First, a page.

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Fracking in Minnesota

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Fracking in Minnesota
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Fossil fuels present None[1]
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Fracking in Minnesota depends on available energy resources, the location of these resources, applicable laws and regulations, politics, and the power of environmental and industry groups. Decisions by policymakers and citizens, including state and local governments and ballot initiatives, affect if and how fracking occurs in a state. Minnesota has no oil or natural gas reserves, and as such there is no fracking occurring in the state. The state does support frac sand mining.

Fracking background

See also: Fracking

Hydraulic fracturing, or "fracking," is the process of injecting fluid--mostly water and sand, but with additional chemicals--into the ground at a high pressure to fracture shale rocks and release the oil and natural gas inside.

Recent technological advances in oil and gas drilling--horizontal drilling and hydraulic fracturing--have created a wealth of opportunities and challenges for states with fossil fuel reserves that can be accessed through the combination of these two technologies. The increased use of fracking has been an economic boon for many states, not only those with fracking, but also those with supporting industries, such as frac sand mining or associated machinery manufacturing.

Opponents of fracking argue that the potential negative environmental and human health impacts could be significant. Although wells have been fracked for over 65 years in the United States, concerns have been raised about whether federal, state and local regulatory agencies can keep up with the recent rapid increase in fracking activity, and adequately protect the environment and human health. As with any type of energy extraction, either traditional or renewable, there are economic, environmental and political trade-offs.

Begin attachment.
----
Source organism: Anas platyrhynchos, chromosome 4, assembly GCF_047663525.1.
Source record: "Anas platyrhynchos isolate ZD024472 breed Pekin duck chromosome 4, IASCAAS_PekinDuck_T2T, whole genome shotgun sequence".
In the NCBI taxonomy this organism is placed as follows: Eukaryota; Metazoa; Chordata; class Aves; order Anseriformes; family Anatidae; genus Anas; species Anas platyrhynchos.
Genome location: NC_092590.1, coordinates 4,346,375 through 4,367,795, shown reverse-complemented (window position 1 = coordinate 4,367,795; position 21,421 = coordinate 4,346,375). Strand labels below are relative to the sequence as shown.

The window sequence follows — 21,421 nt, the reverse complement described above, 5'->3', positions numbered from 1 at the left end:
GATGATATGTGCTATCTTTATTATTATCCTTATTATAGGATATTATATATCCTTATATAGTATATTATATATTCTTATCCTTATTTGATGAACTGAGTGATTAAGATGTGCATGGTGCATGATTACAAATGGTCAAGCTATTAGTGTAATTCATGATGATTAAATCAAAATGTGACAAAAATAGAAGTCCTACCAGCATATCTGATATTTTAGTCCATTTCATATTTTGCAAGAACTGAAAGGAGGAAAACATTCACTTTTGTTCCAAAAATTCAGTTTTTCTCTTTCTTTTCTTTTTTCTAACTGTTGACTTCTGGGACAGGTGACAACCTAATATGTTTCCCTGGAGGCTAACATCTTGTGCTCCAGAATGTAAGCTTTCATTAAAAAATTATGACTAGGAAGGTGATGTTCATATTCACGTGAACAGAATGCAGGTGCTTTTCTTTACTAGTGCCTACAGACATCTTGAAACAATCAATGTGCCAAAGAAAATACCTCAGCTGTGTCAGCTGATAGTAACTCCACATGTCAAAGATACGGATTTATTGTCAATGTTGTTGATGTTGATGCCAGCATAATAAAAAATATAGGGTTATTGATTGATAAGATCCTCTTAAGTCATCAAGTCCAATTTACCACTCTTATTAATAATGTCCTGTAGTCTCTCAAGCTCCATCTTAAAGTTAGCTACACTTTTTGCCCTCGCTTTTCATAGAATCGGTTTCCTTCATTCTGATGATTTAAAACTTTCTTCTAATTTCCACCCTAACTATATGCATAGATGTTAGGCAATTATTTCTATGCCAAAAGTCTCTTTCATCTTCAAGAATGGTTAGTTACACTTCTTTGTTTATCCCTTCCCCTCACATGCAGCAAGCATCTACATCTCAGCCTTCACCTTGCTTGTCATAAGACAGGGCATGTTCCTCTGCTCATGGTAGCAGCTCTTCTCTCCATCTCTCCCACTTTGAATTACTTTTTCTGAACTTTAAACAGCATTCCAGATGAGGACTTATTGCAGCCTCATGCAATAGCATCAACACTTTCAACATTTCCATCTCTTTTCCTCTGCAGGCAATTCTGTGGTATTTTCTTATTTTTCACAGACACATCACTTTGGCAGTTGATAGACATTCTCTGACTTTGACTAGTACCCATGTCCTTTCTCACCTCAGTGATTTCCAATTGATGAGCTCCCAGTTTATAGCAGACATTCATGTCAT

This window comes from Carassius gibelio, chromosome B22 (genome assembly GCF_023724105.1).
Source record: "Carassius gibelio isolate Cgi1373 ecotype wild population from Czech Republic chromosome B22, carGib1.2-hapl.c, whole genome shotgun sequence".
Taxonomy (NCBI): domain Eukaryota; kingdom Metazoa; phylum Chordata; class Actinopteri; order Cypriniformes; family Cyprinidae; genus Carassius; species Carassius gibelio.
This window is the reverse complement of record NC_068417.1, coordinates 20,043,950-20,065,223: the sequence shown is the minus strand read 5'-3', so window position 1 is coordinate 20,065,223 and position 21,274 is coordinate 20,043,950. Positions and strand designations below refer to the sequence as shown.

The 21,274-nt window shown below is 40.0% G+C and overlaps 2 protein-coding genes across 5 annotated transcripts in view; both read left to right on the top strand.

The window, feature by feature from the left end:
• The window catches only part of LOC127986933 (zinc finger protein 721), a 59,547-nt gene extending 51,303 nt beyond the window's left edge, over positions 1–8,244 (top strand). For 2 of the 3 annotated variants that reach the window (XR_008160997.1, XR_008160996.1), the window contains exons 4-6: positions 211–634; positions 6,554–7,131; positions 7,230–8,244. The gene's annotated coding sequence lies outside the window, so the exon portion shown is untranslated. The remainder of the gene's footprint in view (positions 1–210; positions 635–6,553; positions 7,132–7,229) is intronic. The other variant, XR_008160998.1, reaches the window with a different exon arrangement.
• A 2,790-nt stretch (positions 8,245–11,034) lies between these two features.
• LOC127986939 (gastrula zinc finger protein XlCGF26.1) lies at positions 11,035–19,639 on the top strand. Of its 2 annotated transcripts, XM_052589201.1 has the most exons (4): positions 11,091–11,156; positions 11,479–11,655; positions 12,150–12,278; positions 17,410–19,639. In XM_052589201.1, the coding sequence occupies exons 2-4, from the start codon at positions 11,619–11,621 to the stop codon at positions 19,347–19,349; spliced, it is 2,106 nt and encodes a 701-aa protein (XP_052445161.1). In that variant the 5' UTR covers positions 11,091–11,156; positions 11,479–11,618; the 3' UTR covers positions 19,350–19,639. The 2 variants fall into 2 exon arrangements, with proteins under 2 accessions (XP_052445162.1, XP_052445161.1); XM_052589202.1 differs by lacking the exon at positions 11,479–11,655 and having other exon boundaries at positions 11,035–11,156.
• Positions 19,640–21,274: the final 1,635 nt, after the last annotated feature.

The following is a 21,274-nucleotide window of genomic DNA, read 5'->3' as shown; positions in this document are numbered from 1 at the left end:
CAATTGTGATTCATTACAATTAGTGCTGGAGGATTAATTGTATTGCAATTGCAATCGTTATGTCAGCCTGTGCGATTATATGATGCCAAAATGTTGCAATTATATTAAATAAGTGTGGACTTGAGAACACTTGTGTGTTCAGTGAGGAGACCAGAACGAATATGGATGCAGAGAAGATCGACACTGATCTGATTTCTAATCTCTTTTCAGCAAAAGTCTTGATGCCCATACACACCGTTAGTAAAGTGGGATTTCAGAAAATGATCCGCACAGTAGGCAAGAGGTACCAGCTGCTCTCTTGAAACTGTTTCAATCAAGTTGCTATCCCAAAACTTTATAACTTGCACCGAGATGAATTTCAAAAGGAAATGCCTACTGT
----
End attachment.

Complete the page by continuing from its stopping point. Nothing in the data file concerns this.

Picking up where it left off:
Frac sand mining

Although fracking does not occur in Minnesota due to the lack of fossil fuel reserves, the state is rich in silica sand, which can be used as frac sand in the fracking process. According to the Minnesota Department of Natural Resources, there are five silica sand mines in the state used for industrial purposes (along with an unknown number of mines used for agricultural and construction purposes). According to Minnesota Public Radio, some municipalities have enacted moratoria on frac sand mining in their communities pending further study on the practice.[2][3]

Natural gas use in Minnesota

For more information on energy consumption in Minnesota, see "Energy policy in Minnesota"

About 25 percent of the energy consumed in the state goes to transportation. The residential sector consumes just above 21 percent of that total. Commercial needs account for 18 percent of the state’s energy consumption. Industry consumes the most: 35 percent of the state’s total consumption. Industry is also the state’s largest consumer of natural gas, using more than one-third of the state’s total natural gas consumption.[1]

Consumption of energy for heating homes in Minnesota
Source Minnesota 2011 U.S. average 2011
Natural gas 66.7% 49.5%
Fuel oil 2.9% 6.5%
Electricity 16% 35.4%
Liquid Petroleum Gases (LPG) 10% 5%
Other/none 4.4% 3.6%

Where electricity comes from in Minnesota[4]
Type Amount generated (MWh) % of state** % of U.S.**
Petroleum-fired 4 0.1% 0%
Natural gas-fired 356 8.73% 0%
Coal-fired 1,980 48.54% 0%
Nuclear 835 20.47% 0%
Other renewables 843 20.67% 0%
Total net electricity generation 4,079 100% 0%
**Note: Because the U.S. Energy Information Administration (EIA) does not include all of a state's energy production in these figures, the EIA totals do not equal 100 percent. Instead, we have generated our own percentages.

News items

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See also

External links